In 2016, we gathered on unceded ancestral Anishinaabeg territories of the Algonquin (Omaamiiwininii) First Nations people at least once a month to share stories. We discussed our progressive struggles in relation to our respective programs and our positionality as Indigenous and non-Indigenous colleagues. We shared conversations about different Indigenous readings and witnessed the sustenance of our collegial relationships transform into valued friendships. During that time together, we noticed recurring themes in our conversations: the complexity of settler identities and responsibilities, the paradox of Indigeneity within the academy, and the habitual manifestation of institutionalized racisms and ensuing microaggressions within our daily lives.
Deeply inspired by the praxis—and aesthetics—of literary métissage, we attempted to represent these conversations, first, to each other during our gatherings. Like Blood, Chambers, Donald, Hasebe-Ludt and Big Head (2012), we sought to “provoke collective wondering” (p. 48). Their work inspired us to write counternarratives in juxtaposition “to the grand narratives of our times,” to play within “the interval between different cultures and languages,” particularly within and against colonial contexts, and to merge and blur “genres, texts and identities,” where we each take up writing as “an active literary stance, political strategy, and pedagogical praxis” (Hasebe-Ludt, Chambers, & Leggo, 2009, p. 9). How might Indigenous and settler colleagues braid their stories as a praxis of reconciliation?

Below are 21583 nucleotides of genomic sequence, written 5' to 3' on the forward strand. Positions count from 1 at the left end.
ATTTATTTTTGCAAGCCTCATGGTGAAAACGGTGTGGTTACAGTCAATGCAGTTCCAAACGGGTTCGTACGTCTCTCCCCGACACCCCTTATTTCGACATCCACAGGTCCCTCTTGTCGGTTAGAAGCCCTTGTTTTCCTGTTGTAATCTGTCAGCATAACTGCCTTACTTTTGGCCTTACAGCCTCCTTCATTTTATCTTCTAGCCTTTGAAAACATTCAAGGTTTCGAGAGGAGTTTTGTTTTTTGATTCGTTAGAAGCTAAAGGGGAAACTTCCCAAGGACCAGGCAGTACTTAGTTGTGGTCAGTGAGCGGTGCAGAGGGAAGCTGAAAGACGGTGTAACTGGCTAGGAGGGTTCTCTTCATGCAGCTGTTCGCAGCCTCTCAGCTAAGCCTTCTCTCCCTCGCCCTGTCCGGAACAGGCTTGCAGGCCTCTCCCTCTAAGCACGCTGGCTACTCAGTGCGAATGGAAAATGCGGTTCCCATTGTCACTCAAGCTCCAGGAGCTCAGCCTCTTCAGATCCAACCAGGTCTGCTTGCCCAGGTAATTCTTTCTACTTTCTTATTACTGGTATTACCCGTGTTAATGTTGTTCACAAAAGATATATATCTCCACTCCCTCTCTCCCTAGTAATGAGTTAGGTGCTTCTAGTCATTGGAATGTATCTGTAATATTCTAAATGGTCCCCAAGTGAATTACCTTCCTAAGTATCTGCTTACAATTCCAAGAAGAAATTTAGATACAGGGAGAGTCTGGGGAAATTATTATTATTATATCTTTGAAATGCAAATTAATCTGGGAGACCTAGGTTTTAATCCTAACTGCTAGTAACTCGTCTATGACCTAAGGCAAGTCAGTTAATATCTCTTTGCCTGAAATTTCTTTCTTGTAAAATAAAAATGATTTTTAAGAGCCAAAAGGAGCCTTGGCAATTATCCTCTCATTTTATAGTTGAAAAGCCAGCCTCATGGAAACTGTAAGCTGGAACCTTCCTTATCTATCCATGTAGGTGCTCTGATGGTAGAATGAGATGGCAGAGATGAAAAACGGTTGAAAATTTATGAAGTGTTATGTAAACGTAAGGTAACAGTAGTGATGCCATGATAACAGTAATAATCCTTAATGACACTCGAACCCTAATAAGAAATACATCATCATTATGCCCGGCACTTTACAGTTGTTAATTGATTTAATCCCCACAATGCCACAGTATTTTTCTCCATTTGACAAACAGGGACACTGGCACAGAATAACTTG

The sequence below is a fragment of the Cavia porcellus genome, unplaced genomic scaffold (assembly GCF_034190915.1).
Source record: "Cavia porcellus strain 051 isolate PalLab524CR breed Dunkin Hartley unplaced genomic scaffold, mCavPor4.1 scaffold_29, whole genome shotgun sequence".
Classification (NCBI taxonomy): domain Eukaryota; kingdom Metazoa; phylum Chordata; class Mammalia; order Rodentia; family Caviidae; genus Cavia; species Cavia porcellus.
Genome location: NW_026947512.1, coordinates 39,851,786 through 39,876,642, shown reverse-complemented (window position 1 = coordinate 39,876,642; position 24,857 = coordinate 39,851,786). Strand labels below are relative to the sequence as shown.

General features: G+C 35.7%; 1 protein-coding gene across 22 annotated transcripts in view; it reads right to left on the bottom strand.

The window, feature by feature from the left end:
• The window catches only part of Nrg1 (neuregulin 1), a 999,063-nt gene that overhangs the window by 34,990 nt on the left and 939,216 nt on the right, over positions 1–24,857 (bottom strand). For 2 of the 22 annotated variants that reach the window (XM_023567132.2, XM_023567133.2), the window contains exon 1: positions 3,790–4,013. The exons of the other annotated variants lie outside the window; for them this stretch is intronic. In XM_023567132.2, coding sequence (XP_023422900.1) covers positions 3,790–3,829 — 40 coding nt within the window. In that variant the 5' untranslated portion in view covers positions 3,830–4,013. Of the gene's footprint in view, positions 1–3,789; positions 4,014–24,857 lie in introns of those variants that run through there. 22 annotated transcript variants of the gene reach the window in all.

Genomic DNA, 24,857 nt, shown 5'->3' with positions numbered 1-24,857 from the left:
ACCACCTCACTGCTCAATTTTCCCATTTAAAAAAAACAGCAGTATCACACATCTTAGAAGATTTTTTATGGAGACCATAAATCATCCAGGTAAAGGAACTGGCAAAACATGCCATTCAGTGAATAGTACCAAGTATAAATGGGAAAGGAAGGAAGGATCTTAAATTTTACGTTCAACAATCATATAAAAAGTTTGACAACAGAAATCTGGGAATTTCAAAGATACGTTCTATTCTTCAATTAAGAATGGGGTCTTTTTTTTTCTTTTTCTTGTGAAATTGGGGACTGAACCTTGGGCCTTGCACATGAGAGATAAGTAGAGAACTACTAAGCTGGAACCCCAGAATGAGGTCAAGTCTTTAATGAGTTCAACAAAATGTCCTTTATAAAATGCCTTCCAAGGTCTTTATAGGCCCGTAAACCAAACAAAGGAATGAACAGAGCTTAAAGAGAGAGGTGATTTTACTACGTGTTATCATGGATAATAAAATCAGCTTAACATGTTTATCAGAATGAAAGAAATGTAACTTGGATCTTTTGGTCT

In preparation for the writing of our literary métissage, we each wrote three narrative strands. The interpretation, style, presentation, and interconnectivity of the strands were left deliberately open to encourage an organic engagement with the narrative representations of our lived experiences as Indigenous/settler academics. Although each strand and collective narrative is distinctly personal in respect to its authorship, collectively the strands in this chapter represent a different way of re/member-ing. This re/member-ing is not only for us, but also for both Indigenous and settler readers to transform how they think of themselves in relation to each other (Dion, 2009). Here, we present not only a juxtaposition of our individual Indigenous/settler identities as academics, but we also propose our ‘living testimonies’ and poetic inquiries as a means of provoking a complicated conversation toward reconceptualizing our subjectivities (Pinar, 1995) and our respective responsibilities as Indigenous and settler peoples. (Read More)